"Amy, listen to me. I can't save you. I can't do anything to stop this... I stole your childhood and now I've led you by the hand to your death. But the worst thing is, I knew this would happen. This is what always happens... I took you with me because I was vain, because I wanted to be adored... Look at you. Glorious Pond. The girl who waited for me... But I'm not a hero. I really am just a mad man with a box. And it's time we saw each other as we really are... Amy Williams, it's time to stop waiting."

- The Doctor, The God Complex (September 17th 2011)
Written by Toby Whithouse

Thursday, 5 July 2012

Doctor Who: Even More Series 7 News

Matt Smith, Karen Gillan, Arthur Darvill, Steven Moffat, and Caroline Skinner will all attend the Doctor Who panel at Comic Con later this month, where the forthcoming Series Seven will be previewed.
So how much do we actually know about the new season? Radio Times reported that the series - again split in half, either side of the Christmas special - will consist of "at least" fourteen episodes. Moffat stated in DWM that there will be no two-parters, and fellow producer Marcus Wilson said that two 'classic' era monsters will make a return appearance - the Ice Warriors are likely candidates.

The title of episode 1 is confirmed as Asylum of the Daleks, and will feature the Special Weapons Dalek, last seen in 1988. Written by Moffat, and directed by Nick Hurran, the season opener will launch at the BFI, then be screened later in Edinburgh, before a probable TV premiere in late August, or early September. Nick Briggs again provides the (many) Dalek voices. 
Episode 2 - Dinosaurs on a Spaceship? - is penned by Chris Chibnall, and helmed by Saul Metzstein. The cast includes Harry Potter film actors Mark Williams and David Bradley, Rupert Graves (Lestrade in Sherlock), and Riann Steele as Queen Nefertiti.
Written by Toby Whithouse and directed by Metzstein, part 3 stars Dominic Kemp, Adrian Scarborough, Ben Browder, Andrew Brooke, Garrick Hagon (Ky in The Mutants), Rob Cavazos, and Joanne McQuinn. Provisionally titled The Gunslinger or A Town Called Mercy, and set in the American Wild West, the story was filmed in  Spain.
The next installment - thought to be called Cubed - is also scripted by Chibnall, directed by Douglas Mackinnon, and sees the return of Williams as Rory's dad, Brian. Other guest stars are Jemma Redgrave (as Kate Stewart), Steven Berkoff, and Ruthie Henshall.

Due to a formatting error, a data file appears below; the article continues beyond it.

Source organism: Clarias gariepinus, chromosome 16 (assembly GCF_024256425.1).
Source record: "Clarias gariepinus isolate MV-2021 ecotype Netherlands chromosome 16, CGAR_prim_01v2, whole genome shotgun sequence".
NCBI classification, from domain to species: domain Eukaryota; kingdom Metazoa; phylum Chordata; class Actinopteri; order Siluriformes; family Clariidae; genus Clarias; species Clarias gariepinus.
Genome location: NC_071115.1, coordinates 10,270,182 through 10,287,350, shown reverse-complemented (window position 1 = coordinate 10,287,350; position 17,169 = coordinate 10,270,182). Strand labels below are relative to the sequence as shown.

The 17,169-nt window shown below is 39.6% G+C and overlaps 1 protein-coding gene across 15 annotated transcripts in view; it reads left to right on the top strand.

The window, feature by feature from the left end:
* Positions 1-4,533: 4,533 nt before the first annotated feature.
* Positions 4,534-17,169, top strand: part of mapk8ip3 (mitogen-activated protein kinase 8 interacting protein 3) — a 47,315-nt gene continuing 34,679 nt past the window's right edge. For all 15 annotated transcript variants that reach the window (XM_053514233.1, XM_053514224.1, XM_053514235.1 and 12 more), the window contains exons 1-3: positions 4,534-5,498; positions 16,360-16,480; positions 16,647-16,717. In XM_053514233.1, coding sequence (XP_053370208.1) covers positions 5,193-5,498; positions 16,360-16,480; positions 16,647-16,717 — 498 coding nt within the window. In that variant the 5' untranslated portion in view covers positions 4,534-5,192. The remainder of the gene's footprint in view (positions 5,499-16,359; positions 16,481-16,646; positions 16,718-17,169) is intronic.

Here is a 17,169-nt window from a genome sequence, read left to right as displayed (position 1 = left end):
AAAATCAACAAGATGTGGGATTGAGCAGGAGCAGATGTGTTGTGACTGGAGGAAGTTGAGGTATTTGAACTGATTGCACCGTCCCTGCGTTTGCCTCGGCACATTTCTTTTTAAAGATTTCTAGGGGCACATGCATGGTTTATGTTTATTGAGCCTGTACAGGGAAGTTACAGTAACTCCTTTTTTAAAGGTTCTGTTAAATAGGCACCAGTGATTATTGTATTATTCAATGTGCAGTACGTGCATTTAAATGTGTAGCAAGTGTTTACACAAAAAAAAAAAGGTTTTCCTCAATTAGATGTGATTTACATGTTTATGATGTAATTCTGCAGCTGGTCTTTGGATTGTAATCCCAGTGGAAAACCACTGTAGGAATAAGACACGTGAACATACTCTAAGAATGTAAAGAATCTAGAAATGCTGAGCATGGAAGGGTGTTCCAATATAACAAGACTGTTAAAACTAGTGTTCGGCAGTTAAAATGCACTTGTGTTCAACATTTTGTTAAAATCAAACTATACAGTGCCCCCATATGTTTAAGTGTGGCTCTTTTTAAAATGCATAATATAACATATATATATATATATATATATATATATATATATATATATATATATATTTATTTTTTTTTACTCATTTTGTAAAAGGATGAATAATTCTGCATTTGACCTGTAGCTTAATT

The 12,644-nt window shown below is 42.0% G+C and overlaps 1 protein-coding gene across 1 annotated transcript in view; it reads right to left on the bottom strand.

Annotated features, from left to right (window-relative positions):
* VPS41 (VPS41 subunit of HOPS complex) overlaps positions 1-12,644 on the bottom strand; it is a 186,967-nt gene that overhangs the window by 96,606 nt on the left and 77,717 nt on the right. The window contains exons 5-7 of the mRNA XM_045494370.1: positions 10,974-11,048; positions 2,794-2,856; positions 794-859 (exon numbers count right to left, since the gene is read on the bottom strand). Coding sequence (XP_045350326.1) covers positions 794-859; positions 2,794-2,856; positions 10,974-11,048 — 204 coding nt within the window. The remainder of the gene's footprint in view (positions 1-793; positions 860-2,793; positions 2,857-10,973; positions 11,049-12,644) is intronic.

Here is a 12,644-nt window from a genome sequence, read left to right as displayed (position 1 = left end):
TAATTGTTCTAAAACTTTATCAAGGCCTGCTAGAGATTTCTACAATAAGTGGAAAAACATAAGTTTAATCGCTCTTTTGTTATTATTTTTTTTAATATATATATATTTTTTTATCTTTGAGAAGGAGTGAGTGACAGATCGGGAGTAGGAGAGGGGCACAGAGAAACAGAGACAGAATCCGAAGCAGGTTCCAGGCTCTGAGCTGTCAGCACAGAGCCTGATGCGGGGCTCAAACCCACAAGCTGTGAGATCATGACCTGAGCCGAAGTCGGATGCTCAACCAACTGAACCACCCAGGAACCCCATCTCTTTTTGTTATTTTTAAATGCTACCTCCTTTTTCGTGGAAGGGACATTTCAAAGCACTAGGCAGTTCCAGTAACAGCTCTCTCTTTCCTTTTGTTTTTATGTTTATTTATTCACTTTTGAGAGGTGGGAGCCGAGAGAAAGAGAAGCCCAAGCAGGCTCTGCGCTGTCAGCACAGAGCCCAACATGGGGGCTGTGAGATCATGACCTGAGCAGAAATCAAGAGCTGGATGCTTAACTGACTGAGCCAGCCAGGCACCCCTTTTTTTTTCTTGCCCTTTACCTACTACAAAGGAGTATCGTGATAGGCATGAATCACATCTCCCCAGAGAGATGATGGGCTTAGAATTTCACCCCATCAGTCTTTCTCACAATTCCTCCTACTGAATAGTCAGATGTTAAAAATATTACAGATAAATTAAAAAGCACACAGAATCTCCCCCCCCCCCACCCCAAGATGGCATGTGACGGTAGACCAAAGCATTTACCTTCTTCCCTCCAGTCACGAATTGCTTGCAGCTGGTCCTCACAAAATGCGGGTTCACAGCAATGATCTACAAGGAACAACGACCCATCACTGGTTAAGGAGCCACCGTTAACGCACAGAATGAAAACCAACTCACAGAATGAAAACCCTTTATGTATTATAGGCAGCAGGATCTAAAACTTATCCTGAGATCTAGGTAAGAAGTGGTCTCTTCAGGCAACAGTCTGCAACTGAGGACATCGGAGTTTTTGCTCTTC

The Ponds leave the programme in the fifth adventure, which is set in New York - location filming took in Central Park - and features the Weeping Angels. Alex Kingston reprises her role as River Song here, opposite co-stars Mike McShane, Rob David, and Bentley Kalu.
New companion Jenna Louise Coleman, rumoured to be named Clara, debuts in this year's Christmas special, which is again written by Moffat.
The eight unplaced episodes for 2013 include Phantoms of the Hex (working title), from Luther creator and Spooks writer, Neil Cross. Dougray Scott (Matt Busby in David Tennant's United), and Jessica Raine head the cast, directed by another newcomer, Jamie Payne (Primeval, and Survivors).
NuWho veteran Mark Gatiss has contributed two scripts for next year. The first is helmed by Mackinnon, and stars David Warner (see my Titanic blog), Liam Cunningham (Game of Thrones), Josh O'Connor, and James Norton. His second serial, rumoured to be called The Crimson Horror, features Dame Diana Rigg (Emma Peel in The Avengers), and her daughter Rachael Stirling. Catrin Stewart returns here as Jenny (from last year's A Good Man Goes to War), so her partner Madame Vastra (played by Neve McIntosh) can't be far away.

Monday, 25 June 2012

Great Doctor Who Quotes #37

He never raised his voice. That was the worst thing… the fury of the Time Lord… and then we discovered why. Why this Doctor, who had fought with gods and demons, why he had run away from us and hidden. He was being kind… He wrapped my father in unbreakable chains forged in the heart of a dwarf star. He tricked my mother into the event horizon of a collapsing galaxy to be imprisoned there… forever. He still visits my sister, once a year, every year. I wonder if one day he might forgive her… but there she is. Can you see? He trapped her inside a mirror. Every mirror. If ever you look at your reflection and see something move behind you just for a second, that’s her. That’s always her. As for me, I was suspended in time and the Doctor put me to work standing over the fields of England as their protector. We wanted to live forever. So the Doctor made sure we did."
- Son of Mine, The Family of Blood (June 2nd 2007)
Written by Paul Cornell

Thursday, 21 June 2012

A Tribute to Caroline John (1940-2012)